Electric vehicle charging stations 'easy' to attack, says new research
'Everyone seems to forget they are connected to infrastructure — to the energy grid'
How much do you know about the electric charging station where you plug in your electric vehicle?
New research at the University of Windsor is looking at security vulnerabilities of charging stations — not only could your payment information be stolen, but the electricity grid could be compromised too.
Mitra Mirhassani, an engineering professor, said not enough is being done when it comes to security of these stations.
"Most of the charging stations are placed wherever a company sees convenient," said Mirhassani. "These can be insecure roads and parking lots. Everyone seems to forget they are connected to infrastructure — to the energy grid."
Mirhassani said if there was to be an attack on that energy infrastructure, there would be a lot of issues that couldn't be fixed quickly.
"We realized that if we introduced hardware modifications, then you could, without the knowledge of the programmer, cause artificial intelligence to respond differently than expected," said Mirhassani. "The programmer might not even realize there are changes made to the AI."
Chargers can be attacked in several points — payment, hardware, charging ports — and Mirhassani said they could be considered an "open gate" for hackers.
According to Mirhassani, if the chargers were compromised they could steal energy from the grid, which would cause imbalance in the network.
"That would cause problems for the city, for smart buses ... it would cause a lot of misreadings and misrouting," said Mirhassani.
A compromise to the payment system would release all the financial information of anyone who has used that station.
Mirhassani recently received $640,000 from FedDev Ontario for her research. While the grant is only for a two-year period, she hopes to get more funding in the future.
According to Mirhassani, there are only a few protections in place for the energy grid right now.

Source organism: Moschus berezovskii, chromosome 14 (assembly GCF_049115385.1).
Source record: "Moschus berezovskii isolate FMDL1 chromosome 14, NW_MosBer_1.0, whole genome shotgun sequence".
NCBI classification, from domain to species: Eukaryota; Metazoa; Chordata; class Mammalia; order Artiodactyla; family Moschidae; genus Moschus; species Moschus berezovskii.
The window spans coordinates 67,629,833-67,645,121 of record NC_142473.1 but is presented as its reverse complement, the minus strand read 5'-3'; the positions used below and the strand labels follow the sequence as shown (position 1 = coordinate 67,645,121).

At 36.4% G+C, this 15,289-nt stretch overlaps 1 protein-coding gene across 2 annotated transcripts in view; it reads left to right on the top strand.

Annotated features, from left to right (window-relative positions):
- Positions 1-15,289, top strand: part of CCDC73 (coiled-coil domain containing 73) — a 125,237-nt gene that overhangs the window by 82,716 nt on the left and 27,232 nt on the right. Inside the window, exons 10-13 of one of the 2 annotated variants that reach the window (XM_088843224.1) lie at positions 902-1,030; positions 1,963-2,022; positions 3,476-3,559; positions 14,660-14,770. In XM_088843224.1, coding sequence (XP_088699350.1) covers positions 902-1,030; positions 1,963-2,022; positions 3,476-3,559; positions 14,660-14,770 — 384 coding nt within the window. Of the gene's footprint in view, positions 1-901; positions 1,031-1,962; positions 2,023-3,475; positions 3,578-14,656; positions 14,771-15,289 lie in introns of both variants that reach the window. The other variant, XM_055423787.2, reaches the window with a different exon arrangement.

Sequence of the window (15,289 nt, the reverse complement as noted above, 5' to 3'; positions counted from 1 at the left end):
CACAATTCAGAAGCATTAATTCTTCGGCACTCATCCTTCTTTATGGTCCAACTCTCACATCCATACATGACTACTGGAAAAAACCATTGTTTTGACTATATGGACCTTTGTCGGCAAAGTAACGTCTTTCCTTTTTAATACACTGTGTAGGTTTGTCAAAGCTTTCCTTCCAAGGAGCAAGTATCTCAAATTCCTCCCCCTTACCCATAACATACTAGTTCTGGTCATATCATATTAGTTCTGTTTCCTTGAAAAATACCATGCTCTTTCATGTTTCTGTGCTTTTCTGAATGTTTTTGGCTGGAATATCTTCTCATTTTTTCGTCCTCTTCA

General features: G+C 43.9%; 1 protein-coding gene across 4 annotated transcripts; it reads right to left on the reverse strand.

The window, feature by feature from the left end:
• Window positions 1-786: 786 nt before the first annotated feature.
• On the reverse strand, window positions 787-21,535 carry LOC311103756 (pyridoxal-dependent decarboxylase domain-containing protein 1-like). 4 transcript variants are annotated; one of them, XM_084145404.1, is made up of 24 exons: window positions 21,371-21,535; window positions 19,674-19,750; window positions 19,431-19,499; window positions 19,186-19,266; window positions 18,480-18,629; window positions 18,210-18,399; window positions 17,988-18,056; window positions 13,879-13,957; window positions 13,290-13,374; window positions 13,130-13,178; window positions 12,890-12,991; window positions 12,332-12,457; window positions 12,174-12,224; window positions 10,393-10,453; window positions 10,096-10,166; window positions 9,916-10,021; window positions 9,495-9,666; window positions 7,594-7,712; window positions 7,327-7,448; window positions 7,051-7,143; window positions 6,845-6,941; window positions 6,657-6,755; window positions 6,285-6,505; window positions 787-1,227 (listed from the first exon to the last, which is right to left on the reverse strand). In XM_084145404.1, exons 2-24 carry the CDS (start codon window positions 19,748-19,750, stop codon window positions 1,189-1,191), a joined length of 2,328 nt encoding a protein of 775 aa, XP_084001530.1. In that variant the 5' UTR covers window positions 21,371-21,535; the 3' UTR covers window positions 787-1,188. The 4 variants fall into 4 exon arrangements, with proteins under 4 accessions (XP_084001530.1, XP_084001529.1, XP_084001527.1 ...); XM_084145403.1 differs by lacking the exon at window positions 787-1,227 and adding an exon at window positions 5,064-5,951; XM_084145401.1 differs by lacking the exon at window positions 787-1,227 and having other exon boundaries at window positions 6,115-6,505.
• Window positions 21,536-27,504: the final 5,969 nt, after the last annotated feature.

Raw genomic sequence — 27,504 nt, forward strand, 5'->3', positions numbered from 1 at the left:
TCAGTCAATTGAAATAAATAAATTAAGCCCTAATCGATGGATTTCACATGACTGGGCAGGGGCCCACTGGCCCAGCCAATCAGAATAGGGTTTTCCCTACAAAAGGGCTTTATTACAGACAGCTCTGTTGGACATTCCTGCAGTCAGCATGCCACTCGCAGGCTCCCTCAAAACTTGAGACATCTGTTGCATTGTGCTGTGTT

"It's rather easy to attack [charging stations]," said Mirhassani.
'Not concerned or wary yet,' says EV Society chapter president
While Mirhassani will continue her research into security vulnerabilities presented by electric vehicle charging stations, the president of the Electric Vehicle Society's Windsor-Essex chapter says he's "not concerned or wary yet."
Pino Mastroianni, owns and drives two electric vehicles and is not involved in the current research at the University of Windsor. He said he typically charges his vehicles at home. When he's out on the road, he relies on charging stations provided by ChargePoint and Flo.
"I see the potential there, but I haven't heard of any circumstance of it happening yet," said Mastroianni, adding that he also hasn't heard any concerns about charging stations by EV owners and enthusiasts through word of mouth.
"I'm thinking the likelihood is low right now."
Mastroianni explained that most paid EV charging stations don't process payments directly at the terminal. Instead, users access chargers through a FOB, smartphone or through proximity sensors.
"Your payments method is on file on the databank for the company that controls the public chargers," he said. "So you're not really transferring your payment methods when you're accessing a charging network — they're just accessing your membership account information and the payments are being done in the background."
He said he believes it's more likely that users personal information — like credit card details — could be stolen by hacking databanks.
"That can happen with any retailer that you're associated with, whether a box store or whether it be an online retailer," said Mastroianni.
He said that users are more likely to get hacked by using public Wi-Fi.
"You should have a good, strong password to use your network," he said.
At the same time, Mastroianni pointed out that not all EV charging stations are connected to the internet. Instead, some simply provide an outlet and "they're free to use."
"Some DC fast chargers do take credit card payment directly, as you would at a gas pump," he said. "I'm sure those risks are similar to using a gas pump."
With files from Afternoon Drive and Angelica Haggert